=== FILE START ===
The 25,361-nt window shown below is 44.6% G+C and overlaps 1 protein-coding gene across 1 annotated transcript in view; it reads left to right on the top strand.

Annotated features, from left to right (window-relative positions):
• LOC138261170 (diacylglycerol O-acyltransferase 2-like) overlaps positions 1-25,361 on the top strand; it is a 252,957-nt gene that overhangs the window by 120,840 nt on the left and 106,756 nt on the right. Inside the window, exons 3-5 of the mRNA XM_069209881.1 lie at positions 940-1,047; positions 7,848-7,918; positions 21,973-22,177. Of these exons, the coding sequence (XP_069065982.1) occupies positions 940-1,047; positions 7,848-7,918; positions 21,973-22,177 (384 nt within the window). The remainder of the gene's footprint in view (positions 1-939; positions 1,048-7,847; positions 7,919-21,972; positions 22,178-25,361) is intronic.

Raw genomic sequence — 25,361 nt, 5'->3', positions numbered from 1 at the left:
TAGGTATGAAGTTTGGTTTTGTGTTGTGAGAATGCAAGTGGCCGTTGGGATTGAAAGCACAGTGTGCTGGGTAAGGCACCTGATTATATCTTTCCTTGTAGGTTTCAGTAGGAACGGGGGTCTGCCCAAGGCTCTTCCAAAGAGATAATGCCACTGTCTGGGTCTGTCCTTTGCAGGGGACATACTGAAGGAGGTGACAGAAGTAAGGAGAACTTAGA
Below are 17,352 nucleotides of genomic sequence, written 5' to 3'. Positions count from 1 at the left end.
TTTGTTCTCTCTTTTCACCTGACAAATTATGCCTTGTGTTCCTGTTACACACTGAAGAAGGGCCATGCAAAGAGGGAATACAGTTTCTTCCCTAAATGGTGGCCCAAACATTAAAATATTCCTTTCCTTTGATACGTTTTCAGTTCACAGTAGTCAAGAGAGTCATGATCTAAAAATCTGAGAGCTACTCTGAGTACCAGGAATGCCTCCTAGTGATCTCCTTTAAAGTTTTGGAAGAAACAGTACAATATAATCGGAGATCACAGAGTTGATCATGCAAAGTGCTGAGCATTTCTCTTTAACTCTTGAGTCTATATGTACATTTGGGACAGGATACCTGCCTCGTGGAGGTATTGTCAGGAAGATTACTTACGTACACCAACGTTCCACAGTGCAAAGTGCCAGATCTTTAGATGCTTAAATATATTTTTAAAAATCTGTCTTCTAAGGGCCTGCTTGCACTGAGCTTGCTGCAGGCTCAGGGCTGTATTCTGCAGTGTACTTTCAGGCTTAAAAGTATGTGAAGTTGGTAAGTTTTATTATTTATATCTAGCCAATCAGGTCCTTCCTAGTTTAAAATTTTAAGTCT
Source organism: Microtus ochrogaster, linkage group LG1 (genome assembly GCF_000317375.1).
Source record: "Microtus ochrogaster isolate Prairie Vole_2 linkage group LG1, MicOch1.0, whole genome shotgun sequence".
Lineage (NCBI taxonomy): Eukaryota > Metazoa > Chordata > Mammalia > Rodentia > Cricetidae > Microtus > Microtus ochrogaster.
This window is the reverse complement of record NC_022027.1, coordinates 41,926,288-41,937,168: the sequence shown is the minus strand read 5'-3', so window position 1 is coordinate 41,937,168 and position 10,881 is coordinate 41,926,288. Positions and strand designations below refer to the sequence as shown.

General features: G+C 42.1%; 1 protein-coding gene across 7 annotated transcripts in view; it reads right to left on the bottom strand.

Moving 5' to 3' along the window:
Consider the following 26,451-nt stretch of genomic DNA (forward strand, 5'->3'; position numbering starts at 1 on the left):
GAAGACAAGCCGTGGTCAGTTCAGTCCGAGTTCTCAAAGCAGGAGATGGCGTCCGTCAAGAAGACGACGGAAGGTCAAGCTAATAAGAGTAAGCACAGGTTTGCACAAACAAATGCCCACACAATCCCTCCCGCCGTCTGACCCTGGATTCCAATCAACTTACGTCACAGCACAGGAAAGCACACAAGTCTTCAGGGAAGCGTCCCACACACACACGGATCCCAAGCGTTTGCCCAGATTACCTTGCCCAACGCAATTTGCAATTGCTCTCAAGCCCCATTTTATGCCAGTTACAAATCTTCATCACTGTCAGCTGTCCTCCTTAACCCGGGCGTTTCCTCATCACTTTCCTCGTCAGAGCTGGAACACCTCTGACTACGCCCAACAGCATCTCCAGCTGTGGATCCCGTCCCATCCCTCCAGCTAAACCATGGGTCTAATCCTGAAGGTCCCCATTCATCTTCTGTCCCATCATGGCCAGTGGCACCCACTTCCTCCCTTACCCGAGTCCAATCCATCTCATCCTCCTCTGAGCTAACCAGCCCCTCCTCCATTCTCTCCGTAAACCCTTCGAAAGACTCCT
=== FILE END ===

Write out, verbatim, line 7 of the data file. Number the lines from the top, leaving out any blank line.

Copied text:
TTTGTTCTCTCTTTTCACCTGACAAATTATGCCTTGTGTTCCTGTTACACACTGAAGAAGGGCCATGCAAAGAGGGAATACAGTTTCTTCCCTAAATGGTGGCCCAAACATTAAAATATTCCTTTCCTTTGATACGTTTTCAGTTCACAGTAGTCAAGAGAGTCATGATCTAAAAATCTGAGAGCTACTCTGAGTACCAGGAATGCCTCCTAGTGATCTCCTTTAAAGTTTTGGAAGAAACAGTACAATATAATCGGAGATCACAGAGTTGATCATGCAAAGTGCTGAGCATTTCTCTTTAACTCTTGAGTCTATATGTACATTTGGGACAGGATACCTGCCTCGTGGAGGTATTGTCAGGAAGATTACTTACGTACACCAACGTTCCACAGTGCAAAGTGCCAGATCTTTAGATGCTTAAATATATTTTTAAAAATCTGTCTTCTAAGGGCCTGCTTGCACTGAGCTTGCTGCAGGCTCAGGGCTGTATTCTGCAGTGTACTTTCAGGCTTAAAAGTATGTGAAGTTGGTAAGTTTTATTATTTATATCTAGCCAATCAGGTCCTTCCTAGTTTAAAATTTTAAGTCT